Thus all people, at times, witness inspiring stories or speeches, or beauty in the works of others. Despite being inspired, in most cases though, this beauty evaporates not long after the event ends. However, occasionally, as children, we witness something particularly stirring which then goes on to alter the entire course of the rest of our life.

In my life, for instance, in the early 1950's, at about the age of seven, I witnessed an African American man sing acappella in front of the entire student body of my grammar school. To say I was inspired is to put it mildly. Truly, I was stunned into awe by the beauty and richness I heard come out of his body. At the same time, I remember feeling very surprised by something inside me. By what? By how strongly I want to be able to do what he did; to stand and sing in front of a whole room of people, unaccompanied, and unafraid. Especially unafraid.

How did this event affect my life?

By age fifteen I was singing regularly in an acappella group. By twenty one I'd had recordings of this group featured on some seven commercially released albums. By thirty five I'd spent some twenty years writing and recording not only my own music but the music of many others. And by fifty, singing and audio engineering had been two of the major influences in my life.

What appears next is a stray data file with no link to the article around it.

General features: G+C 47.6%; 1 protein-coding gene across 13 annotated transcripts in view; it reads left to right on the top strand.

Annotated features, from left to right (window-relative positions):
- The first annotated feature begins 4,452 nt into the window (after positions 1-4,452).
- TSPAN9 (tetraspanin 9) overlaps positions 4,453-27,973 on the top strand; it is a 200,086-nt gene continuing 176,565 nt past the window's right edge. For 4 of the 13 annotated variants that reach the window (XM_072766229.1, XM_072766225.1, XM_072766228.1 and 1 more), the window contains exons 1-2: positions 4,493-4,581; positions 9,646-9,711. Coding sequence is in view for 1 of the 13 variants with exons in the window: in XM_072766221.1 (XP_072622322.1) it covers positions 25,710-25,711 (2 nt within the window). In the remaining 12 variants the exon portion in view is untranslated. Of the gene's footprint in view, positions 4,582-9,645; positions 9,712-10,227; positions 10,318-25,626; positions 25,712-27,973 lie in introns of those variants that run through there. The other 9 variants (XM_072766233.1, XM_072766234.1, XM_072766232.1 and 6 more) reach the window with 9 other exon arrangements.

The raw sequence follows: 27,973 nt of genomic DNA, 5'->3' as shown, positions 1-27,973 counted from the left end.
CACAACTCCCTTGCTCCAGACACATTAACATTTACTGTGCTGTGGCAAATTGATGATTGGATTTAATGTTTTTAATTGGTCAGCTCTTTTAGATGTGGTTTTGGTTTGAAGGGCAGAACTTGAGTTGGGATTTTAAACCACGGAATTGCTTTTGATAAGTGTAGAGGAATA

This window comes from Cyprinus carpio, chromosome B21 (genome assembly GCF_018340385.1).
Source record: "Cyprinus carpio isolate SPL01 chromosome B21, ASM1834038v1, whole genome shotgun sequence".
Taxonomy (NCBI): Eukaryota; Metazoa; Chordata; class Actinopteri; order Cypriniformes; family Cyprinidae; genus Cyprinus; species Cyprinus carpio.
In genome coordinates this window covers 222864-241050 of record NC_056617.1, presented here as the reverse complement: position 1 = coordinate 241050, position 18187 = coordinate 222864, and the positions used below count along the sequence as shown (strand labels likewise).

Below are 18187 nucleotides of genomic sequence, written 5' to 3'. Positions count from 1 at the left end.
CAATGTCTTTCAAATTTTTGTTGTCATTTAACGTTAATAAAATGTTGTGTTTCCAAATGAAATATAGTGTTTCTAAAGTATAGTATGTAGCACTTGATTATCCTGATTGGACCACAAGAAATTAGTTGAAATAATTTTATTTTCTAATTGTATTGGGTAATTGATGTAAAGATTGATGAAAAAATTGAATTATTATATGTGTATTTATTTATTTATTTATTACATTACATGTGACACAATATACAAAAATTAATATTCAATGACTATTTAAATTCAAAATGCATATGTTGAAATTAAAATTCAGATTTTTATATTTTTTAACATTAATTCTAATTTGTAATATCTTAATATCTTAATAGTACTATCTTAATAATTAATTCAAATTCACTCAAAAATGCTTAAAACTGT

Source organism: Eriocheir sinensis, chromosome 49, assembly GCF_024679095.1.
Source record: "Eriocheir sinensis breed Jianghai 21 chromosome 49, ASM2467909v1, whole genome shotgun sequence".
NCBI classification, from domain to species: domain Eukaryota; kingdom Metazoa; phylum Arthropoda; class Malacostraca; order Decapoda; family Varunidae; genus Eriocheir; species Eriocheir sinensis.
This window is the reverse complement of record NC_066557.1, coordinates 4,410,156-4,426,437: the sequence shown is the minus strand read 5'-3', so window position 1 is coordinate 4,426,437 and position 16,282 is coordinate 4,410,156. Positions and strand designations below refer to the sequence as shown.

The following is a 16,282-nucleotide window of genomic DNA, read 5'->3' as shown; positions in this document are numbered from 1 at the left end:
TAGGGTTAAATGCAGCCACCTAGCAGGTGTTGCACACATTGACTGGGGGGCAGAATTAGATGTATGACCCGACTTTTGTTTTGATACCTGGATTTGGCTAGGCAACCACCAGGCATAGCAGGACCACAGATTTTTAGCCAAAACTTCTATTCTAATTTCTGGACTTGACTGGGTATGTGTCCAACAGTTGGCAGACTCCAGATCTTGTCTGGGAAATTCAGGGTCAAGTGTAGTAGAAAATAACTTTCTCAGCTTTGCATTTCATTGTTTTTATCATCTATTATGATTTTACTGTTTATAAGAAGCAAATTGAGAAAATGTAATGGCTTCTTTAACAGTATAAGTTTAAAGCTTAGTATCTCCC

Was all this inspired by this one brief event? As far as I can say, yes, it was. How do I know? Because the kind of music kids were singing changed many times during the years I recorded. Yet I always favored acappella, especially African American based gospel acappella and such. Moreover this was both long before mainstream caucasian audiences ever heard it as well as long after it had come and gone out of style.

This man's one acappella performance in front of me at age seven changed the whole course of my life. But the part that made it permanently inspiring was the part which occurred inside of me. The thought that I might stand and sing in front of such a big audience and do it unafraid.